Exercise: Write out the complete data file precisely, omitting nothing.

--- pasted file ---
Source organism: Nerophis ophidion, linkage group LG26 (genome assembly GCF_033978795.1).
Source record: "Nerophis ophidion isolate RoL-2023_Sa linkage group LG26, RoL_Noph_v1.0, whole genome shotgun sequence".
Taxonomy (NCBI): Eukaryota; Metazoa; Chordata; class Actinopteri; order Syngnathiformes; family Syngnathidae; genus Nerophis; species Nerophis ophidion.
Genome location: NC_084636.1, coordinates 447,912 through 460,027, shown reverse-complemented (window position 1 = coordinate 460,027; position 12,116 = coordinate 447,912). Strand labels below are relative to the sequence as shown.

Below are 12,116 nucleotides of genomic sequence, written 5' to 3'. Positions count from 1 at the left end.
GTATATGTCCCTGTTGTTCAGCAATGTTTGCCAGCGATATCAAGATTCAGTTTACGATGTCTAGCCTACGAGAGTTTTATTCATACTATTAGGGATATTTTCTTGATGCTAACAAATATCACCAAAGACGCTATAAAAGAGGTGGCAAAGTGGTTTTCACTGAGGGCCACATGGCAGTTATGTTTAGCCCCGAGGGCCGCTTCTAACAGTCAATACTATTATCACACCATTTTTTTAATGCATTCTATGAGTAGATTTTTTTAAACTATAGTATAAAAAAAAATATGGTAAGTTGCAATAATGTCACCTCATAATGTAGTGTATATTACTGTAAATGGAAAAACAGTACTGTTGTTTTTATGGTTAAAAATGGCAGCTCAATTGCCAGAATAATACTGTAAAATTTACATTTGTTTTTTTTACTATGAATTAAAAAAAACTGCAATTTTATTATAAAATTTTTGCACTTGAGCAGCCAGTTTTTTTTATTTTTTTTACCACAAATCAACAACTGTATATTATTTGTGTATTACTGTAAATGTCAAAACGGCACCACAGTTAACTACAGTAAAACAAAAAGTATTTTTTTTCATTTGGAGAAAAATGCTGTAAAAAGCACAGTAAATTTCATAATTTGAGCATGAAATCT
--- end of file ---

Source organism: Nerophis ophidion, linkage group LG26 (genome assembly GCF_033978795.1).
Source record: "Nerophis ophidion isolate RoL-2023_Sa linkage group LG26, RoL_Noph_v1.0, whole genome shotgun sequence".
Taxonomy (NCBI): Eukaryota; Metazoa; Chordata; class Actinopteri; order Syngnathiformes; family Syngnathidae; genus Nerophis; species Nerophis ophidion.
Genome location: NC_084636.1, coordinates 447,912 through 460,027, shown reverse-complemented (window position 1 = coordinate 460,027; position 12,116 = coordinate 447,912). Strand labels below are relative to the sequence as shown.

Below are 12,116 nucleotides of genomic sequence, written 5' to 3'. Positions count from 1 at the left end.
GTATATGTCCCTGTTGTTCAGCAATGTTTGCCAGCGATATCAAGATTCAGTTTACGATGTCTAGCCTACGAGAGTTTTATTCATACTATTAGGGATATTTTCTTGATGCTAACAAATATCACCAAAGACGCTATAAAAGAGGTGGCAAAGTGGTTTTCACTGAGGGCCACATGGCAGTTATGTTTAGCCCCGAGGGCCGCTTCTAACAGTCAATACTATTATCACACCATTTTTTTAATGCATTCTATGAGTAGATTTTTTTAAACTATAGTATAAAAAAAAATATGGTAAGTTGCAATAATGTCACCTCATAATGTAGTGTATATTACTGTAAATGGAAAAACAGTACTGTTGTTTTTATGGTTAAAAATGGCAGCTCAATTGCCAGAATAATACTGTAAAATTTACATTTGTTTTTTTTACTATGAATTAAAAAAAACTGCAATTTTATTATAAAATTTTTGCACTTGAGCAGCCAGTTTTTTTTATTTTTTTTACCACAAATCAACAACTGTATATTATTTGTGTATTACTGTAAATGTCAAAACGGCACCACAGTTAACTACAGTAAAACAAAAAGTATTTTTTTTCATTTGGAGAAAAATGCTGTAAAAAGCACAGTAAATTTCATAATTTGAGCATGAAATCT